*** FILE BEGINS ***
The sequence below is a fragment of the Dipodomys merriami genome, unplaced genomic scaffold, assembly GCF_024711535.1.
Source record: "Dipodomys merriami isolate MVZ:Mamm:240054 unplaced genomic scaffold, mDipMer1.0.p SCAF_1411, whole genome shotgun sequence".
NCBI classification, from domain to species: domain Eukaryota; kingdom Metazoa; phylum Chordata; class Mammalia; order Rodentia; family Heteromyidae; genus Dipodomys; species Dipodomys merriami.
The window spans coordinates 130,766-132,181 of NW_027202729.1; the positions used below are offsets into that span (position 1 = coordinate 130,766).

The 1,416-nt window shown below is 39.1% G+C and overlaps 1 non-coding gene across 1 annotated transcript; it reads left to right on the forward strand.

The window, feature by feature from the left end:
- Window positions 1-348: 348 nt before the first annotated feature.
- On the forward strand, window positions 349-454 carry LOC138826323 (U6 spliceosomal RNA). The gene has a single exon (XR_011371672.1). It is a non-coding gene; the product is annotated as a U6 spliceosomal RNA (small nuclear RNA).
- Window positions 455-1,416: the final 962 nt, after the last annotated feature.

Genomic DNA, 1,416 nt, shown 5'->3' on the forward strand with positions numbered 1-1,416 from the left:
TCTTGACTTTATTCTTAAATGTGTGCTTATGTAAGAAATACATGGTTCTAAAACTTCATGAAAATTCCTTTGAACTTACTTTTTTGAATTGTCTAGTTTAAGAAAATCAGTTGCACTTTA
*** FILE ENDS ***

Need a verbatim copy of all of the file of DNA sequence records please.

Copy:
The sequence below is a fragment of the Dipodomys merriami genome, unplaced genomic scaffold, assembly GCF_024711535.1.
Source record: "Dipodomys merriami isolate MVZ:Mamm:240054 unplaced genomic scaffold, mDipMer1.0.p SCAF_1411, whole genome shotgun sequence".
NCBI classification, from domain to species: domain Eukaryota; kingdom Metazoa; phylum Chordata; class Mammalia; order Rodentia; family Heteromyidae; genus Dipodomys; species Dipodomys merriami.
The window spans coordinates 130,766-132,181 of NW_027202729.1; the positions used below are offsets into that span (position 1 = coordinate 130,766).

The 1,416-nt window shown below is 39.1% G+C and overlaps 1 non-coding gene across 1 annotated transcript; it reads left to right on the forward strand.

The window, feature by feature from the left end:
- Window positions 1-348: 348 nt before the first annotated feature.
- On the forward strand, window positions 349-454 carry LOC138826323 (U6 spliceosomal RNA). The gene has a single exon (XR_011371672.1). It is a non-coding gene; the product is annotated as a U6 spliceosomal RNA (small nuclear RNA).
- Window positions 455-1,416: the final 962 nt, after the last annotated feature.

Genomic DNA, 1,416 nt, shown 5'->3' on the forward strand with positions numbered 1-1,416 from the left:
TCTTGACTTTATTCTTAAATGTGTGCTTATGTAAGAAATACATGGTTCTAAAACTTCATGAAAATTCCTTTGAACTTACTTTTTTGAATTGTCTAGTTTAAGAAAATCAGTTGCACTTTA